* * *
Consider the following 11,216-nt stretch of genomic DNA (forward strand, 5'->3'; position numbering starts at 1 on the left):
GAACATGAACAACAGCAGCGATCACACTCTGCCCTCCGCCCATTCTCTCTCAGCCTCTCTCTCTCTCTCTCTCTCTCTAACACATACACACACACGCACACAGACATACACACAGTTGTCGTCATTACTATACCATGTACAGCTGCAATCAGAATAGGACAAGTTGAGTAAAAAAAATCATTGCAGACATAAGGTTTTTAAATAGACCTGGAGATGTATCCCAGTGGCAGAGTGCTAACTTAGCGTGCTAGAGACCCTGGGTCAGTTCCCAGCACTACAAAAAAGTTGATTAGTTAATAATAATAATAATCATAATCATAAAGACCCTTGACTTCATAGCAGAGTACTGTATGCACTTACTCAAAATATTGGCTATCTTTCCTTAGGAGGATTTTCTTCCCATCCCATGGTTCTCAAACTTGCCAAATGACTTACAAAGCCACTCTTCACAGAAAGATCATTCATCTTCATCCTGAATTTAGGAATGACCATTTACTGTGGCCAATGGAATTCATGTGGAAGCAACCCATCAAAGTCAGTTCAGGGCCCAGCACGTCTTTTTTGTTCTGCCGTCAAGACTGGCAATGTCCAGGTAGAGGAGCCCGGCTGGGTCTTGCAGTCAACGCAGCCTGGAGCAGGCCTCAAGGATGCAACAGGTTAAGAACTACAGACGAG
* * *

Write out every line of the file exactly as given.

Consider the following 11,216-nt stretch of genomic DNA (forward strand, 5'->3'; position numbering starts at 1 on the left):
GAACATGAACAACAGCAGCGATCACACTCTGCCCTCCGCCCATTCTCTCTCAGCCTCTCTCTCTCTCTCTCTCTCTCTAACACATACACACACACGCACACAGACATACACACAGTTGTCGTCATTACTATACCATGTACAGCTGCAATCAGAATAGGACAAGTTGAGTAAAAAAAATCATTGCAGACATAAGGTTTTTAAATAGACCTGGAGATGTATCCCAGTGGCAGAGTGCTAACTTAGCGTGCTAGAGACCCTGGGTCAGTTCCCAGCACTACAAAAAAGTTGATTAGTTAATAATAATAATAATCATAATCATAAAGACCCTTGACTTCATAGCAGAGTACTGTATGCACTTACTCAAAATATTGGCTATCTTTCCTTAGGAGGATTTTCTTCCCATCCCATGGTTCTCAAACTTGCCAAATGACTTACAAAGCCACTCTTCACAGAAAGATCATTCATCTTCATCCTGAATTTAGGAATGACCATTTACTGTGGCCAATGGAATTCATGTGGAAGCAACCCATCAAAGTCAGTTCAGGGCCCAGCACGTCTTTTTTGTTCTGCCGTCAAGACTGGCAATGTCCAGGTAGAGGAGCCCGGCTGGGTCTTGCAGTCAACGCAGCCTGGAGCAGGCCTCAAGGATGCAACAGGTTAAGAACTACAGACGAG